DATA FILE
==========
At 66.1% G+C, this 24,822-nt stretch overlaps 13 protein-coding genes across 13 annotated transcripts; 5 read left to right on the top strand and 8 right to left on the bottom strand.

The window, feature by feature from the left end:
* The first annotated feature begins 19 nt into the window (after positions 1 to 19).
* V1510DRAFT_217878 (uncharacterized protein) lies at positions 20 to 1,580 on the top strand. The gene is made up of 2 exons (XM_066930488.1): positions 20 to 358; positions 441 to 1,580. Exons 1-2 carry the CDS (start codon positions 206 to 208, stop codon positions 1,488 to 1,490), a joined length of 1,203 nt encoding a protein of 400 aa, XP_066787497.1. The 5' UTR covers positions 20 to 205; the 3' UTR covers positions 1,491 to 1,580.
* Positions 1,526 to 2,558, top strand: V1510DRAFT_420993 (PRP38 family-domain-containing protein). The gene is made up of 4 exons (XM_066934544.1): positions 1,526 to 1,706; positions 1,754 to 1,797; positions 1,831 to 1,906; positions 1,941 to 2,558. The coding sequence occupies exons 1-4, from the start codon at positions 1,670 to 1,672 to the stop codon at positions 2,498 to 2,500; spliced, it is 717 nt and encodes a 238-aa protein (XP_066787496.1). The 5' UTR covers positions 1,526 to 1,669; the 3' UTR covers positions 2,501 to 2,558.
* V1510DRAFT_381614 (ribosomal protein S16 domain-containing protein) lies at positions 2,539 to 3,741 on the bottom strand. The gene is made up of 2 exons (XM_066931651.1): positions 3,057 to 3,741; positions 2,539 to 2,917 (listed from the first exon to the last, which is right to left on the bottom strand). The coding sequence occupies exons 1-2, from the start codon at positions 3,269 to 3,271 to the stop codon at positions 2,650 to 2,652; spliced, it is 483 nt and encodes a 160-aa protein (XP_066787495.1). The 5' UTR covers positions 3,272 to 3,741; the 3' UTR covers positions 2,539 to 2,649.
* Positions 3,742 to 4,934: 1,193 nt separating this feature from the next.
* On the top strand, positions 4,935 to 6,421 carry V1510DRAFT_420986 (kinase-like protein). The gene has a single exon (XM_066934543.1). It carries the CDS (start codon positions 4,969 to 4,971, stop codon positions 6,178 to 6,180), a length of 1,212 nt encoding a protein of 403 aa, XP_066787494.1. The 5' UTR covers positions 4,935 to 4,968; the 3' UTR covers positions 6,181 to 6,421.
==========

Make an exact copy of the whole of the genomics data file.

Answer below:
At 66.1% G+C, this 24,822-nt stretch overlaps 13 protein-coding genes across 13 annotated transcripts; 5 read left to right on the top strand and 8 right to left on the bottom strand.

The window, feature by feature from the left end:
* The first annotated feature begins 19 nt into the window (after positions 1 to 19).
* V1510DRAFT_217878 (uncharacterized protein) lies at positions 20 to 1,580 on the top strand. The gene is made up of 2 exons (XM_066930488.1): positions 20 to 358; positions 441 to 1,580. Exons 1-2 carry the CDS (start codon positions 206 to 208, stop codon positions 1,488 to 1,490), a joined length of 1,203 nt encoding a protein of 400 aa, XP_066787497.1. The 5' UTR covers positions 20 to 205; the 3' UTR covers positions 1,491 to 1,580.
* Positions 1,526 to 2,558, top strand: V1510DRAFT_420993 (PRP38 family-domain-containing protein). The gene is made up of 4 exons (XM_066934544.1): positions 1,526 to 1,706; positions 1,754 to 1,797; positions 1,831 to 1,906; positions 1,941 to 2,558. The coding sequence occupies exons 1-4, from the start codon at positions 1,670 to 1,672 to the stop codon at positions 2,498 to 2,500; spliced, it is 717 nt and encodes a 238-aa protein (XP_066787496.1). The 5' UTR covers positions 1,526 to 1,669; the 3' UTR covers positions 2,501 to 2,558.
* V1510DRAFT_381614 (ribosomal protein S16 domain-containing protein) lies at positions 2,539 to 3,741 on the bottom strand. The gene is made up of 2 exons (XM_066931651.1): positions 3,057 to 3,741; positions 2,539 to 2,917 (listed from the first exon to the last, which is right to left on the bottom strand). The coding sequence occupies exons 1-2, from the start codon at positions 3,269 to 3,271 to the stop codon at positions 2,650 to 2,652; spliced, it is 483 nt and encodes a 160-aa protein (XP_066787495.1). The 5' UTR covers positions 3,272 to 3,741; the 3' UTR covers positions 2,539 to 2,649.
* Positions 3,742 to 4,934: 1,193 nt separating this feature from the next.
* On the top strand, positions 4,935 to 6,421 carry V1510DRAFT_420986 (kinase-like protein). The gene has a single exon (XM_066934543.1). It carries the CDS (start codon positions 4,969 to 4,971, stop codon positions 6,178 to 6,180), a length of 1,212 nt encoding a protein of 403 aa, XP_066787494.1. The 5' UTR covers positions 4,935 to 4,968; the 3' UTR covers positions 6,181 to 6,421.